Will This Be a ‘Lost Decade’ for Europe?
On Wednesday, the head of the International Monetary Fund, Christine Lagarde, said that the European debt crisis risked plunging the whole world into a “lost decade.” According to Lagarde, it’s up to rich countries to help us—countries, that is—grow again and regain our confidence.
Then, yesterday, the European Union slashed its growth forecast and said that there’s a real risk of a “deep and prolonged” recession.
The phrase “lost decade” dates back to the nagging deflation, debt and stagnant economy that plagued Japan after its own real estate bubble burst in the early 1990s. Many analysts are concerned that Europe could face a similar economic scenario.
This Week in Italy
First, Italian Prime Minister Silvio Berlusconi agreed to step down from his post once the Italian Parliament passed the austerity measures demanded by the EU. Currently, he’s expected to step down on Monday. This comes at the same time as the resignation of Greek Prime Minister George Papandreou.
(For more on what happened in Greece last week and why Papandreou was ousted, read this.)
In Italy and in the whole world, Wednesday was a panicky day as investors drove the rates for Italian bond yields well above 7%, the widely accepted threshold for unsustainable levels. Basically, for a country to borrow money, it has to pay interest to its lenders, so it sells bonds and pays out “yields,” or an income return for those investors.
But if you were an investor, you’d want more interest in exchange for taking on a riskier investment, right? The more investors fear they might not get their money back from the loans they lend, the more interest they demand. That’s what happened this week—investors were skeptical enough of Italy’s ability to pay back loans that the cost for the country to borrow money jumped twice as high as it had been even a month ago.
That might not be so bad for investors, but it has the potential to turn into a vicious cycle for countries already struggling under a heavy debt burden.
Wait, Now the Problem Is Italy?
Although until now Greece has been central to this crisis, Greek debt woes can be contagious. One of the big fears in this crisis is that there could be a domino effect: Greece can’t pay back its debtors, many of which are other countries. If Greece defaults, then those other countries are out a ton of cash. So if they were at all tenuous in their cash reserves against their own debts, now they’ve lost a big chunk of change, and might teeter into crises of their own.
That’s the case with Italy, which holds a lot of Greek debt. And so the dominoes fall: With the turmoil in Italy, it’ll be harder for Ireland to convince markets and investors that it’s immune, and so on.
So What’s Everyone Going to Do About It?
By way of intervention, the European Central Bank bought large amounts of Italian bonds, which brought Italian 10-year yields to 6.7% on Thursday, down from 7.4%.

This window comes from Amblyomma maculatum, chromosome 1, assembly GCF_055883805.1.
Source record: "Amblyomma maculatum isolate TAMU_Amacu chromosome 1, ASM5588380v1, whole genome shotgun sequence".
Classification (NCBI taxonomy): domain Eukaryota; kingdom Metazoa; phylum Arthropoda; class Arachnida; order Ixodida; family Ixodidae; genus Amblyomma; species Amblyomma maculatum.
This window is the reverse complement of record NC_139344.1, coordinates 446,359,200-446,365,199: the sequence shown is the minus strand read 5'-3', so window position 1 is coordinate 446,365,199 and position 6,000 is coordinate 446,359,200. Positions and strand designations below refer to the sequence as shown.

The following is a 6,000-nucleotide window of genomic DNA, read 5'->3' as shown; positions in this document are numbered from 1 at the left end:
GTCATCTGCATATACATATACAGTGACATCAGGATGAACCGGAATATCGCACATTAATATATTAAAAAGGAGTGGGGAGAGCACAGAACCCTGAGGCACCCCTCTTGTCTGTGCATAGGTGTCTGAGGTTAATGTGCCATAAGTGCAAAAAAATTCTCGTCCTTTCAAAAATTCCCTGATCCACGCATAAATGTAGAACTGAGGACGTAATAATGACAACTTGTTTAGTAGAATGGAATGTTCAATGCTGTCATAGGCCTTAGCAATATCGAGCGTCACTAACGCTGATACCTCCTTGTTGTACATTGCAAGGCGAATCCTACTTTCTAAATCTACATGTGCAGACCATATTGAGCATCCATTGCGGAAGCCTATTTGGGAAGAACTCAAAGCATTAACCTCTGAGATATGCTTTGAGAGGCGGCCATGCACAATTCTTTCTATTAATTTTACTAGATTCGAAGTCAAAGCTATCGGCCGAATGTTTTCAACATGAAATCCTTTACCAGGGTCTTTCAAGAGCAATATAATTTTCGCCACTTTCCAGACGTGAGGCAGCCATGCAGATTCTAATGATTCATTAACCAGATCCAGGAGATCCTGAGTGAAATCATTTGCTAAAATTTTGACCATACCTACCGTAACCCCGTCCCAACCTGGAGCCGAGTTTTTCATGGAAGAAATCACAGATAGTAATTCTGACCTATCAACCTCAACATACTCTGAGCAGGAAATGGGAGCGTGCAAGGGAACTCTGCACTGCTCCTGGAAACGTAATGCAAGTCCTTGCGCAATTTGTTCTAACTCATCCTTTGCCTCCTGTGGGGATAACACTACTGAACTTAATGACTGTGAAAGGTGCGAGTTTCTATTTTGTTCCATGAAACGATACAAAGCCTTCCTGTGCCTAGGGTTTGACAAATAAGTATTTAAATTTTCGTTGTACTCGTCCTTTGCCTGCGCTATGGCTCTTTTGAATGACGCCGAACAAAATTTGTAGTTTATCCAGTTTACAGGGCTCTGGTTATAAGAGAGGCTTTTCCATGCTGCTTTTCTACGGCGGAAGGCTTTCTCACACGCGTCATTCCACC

That said, the ECB is hesitant to do more. Earlier, on Monday, euro zone finance ministers agreed on a road map for beefing up the region’s rescue fund for larger economies, and IMF managing director Lagarde said she was hopeful the details of that package would be ready by December. But there’s ongoing debate as to whether that bailout fund is enough on its own, and whether the ECB should only act as a lender of last resort. Germany, one of the most fiscally conservative countries in Europe, is opposed to the ECB getting too involved, as it doesn’t want to shoulder a disproportionate burden to save the rest of Europe.
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By Thursday, the markets mellowed out from their alarmist drop the day before, but some investors and analysts view Italy’s bond market as a sort of proxy for the euro zone’s deeper problems, like Greece’s potential exit from the euro currency and Germany’s urge to avoid bearing too much of the financial burden of rescuing everyone else.
China to the Rescue?
In need of a rescue, European policymakers are hopeful that countries like China might invest huge sums to help end the debt crisis … but there’s skepticism within China, too, because that would amount to bailing out countries with far higher average incomes than China itself. Plus, there are worries about Europe’s political will, because many of the decision-makers in this crisis are politicians who are trying as they might to stay in power and win reelections.
Although people have said this in every generation, we do feel that we’re living in historic times. For now, we’re watching the market—and markets all over the world—to see what happens next.
(For the different global markets and how they shed light on the state of the economy, read this.)